On Tuesday, more women won seats in the House of Representatives than ever before
Women marked Tuesday’s midterm elections by paying tribute to an activist who helped pave the way for female suffrage.
Katie Banta brought her three kids, who are all under age 5, to the gravesite. “I wanted them to see how many people also put the stickers on the grave so that they can see we’re not the only ones talking about it,” she told the TV station.
“I hope it’s special to them. It’s important to me,” she added.
“This is my first voting privilege in New York state. I just moved here from Texas,” an unnamed woman who arrived with her daughter told reporter Tymoni Correa-Buntley in a video. “And because of Susan B. Anthony we’re all out here voting today, and it’s wonderful. It’s a privilege to be able to be here.”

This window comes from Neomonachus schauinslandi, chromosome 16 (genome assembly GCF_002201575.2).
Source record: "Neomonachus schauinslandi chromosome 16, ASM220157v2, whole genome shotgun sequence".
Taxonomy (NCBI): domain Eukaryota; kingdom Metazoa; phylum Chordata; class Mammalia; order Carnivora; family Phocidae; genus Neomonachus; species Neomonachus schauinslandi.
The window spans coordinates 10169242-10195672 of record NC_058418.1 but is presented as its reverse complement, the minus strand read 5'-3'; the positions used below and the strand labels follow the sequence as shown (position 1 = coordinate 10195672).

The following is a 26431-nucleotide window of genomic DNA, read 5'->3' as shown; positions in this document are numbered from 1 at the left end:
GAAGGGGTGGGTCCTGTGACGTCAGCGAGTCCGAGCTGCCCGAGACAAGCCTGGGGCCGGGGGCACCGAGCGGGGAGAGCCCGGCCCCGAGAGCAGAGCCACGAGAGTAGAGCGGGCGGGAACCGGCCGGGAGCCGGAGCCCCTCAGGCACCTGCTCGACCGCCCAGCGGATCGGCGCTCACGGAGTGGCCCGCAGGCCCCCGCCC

People started showing up to the cemetery at 7:05 a.m. local time to take part in the tribute, TV anchor John Kucko tweeted.
In 1872, Anthony was arrested for voting illegally in a presidential election as an act of defiance, according to The Washington Post. Anthony died 14 years before the 19th Amendment gave women the right to vote in 1920.
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Women have honored Anthony in this way before. On Nov. 8, 2016 — when Hillary Clinton, the first female presidential nominee from a major party, faced off against President Donald Trump — hundreds of voters added their “I Voted” stickers to Anthony’s grave.
Other firsts for women included Alexandria Ocasio-Cortez becoming the youngest woman elected to Congress, Rashida Tlaib and Ilhan Omar becoming the first Muslim women elected to Congress and Sharice Davids and Deb Haaland becoming the first Native American women elected to Congress.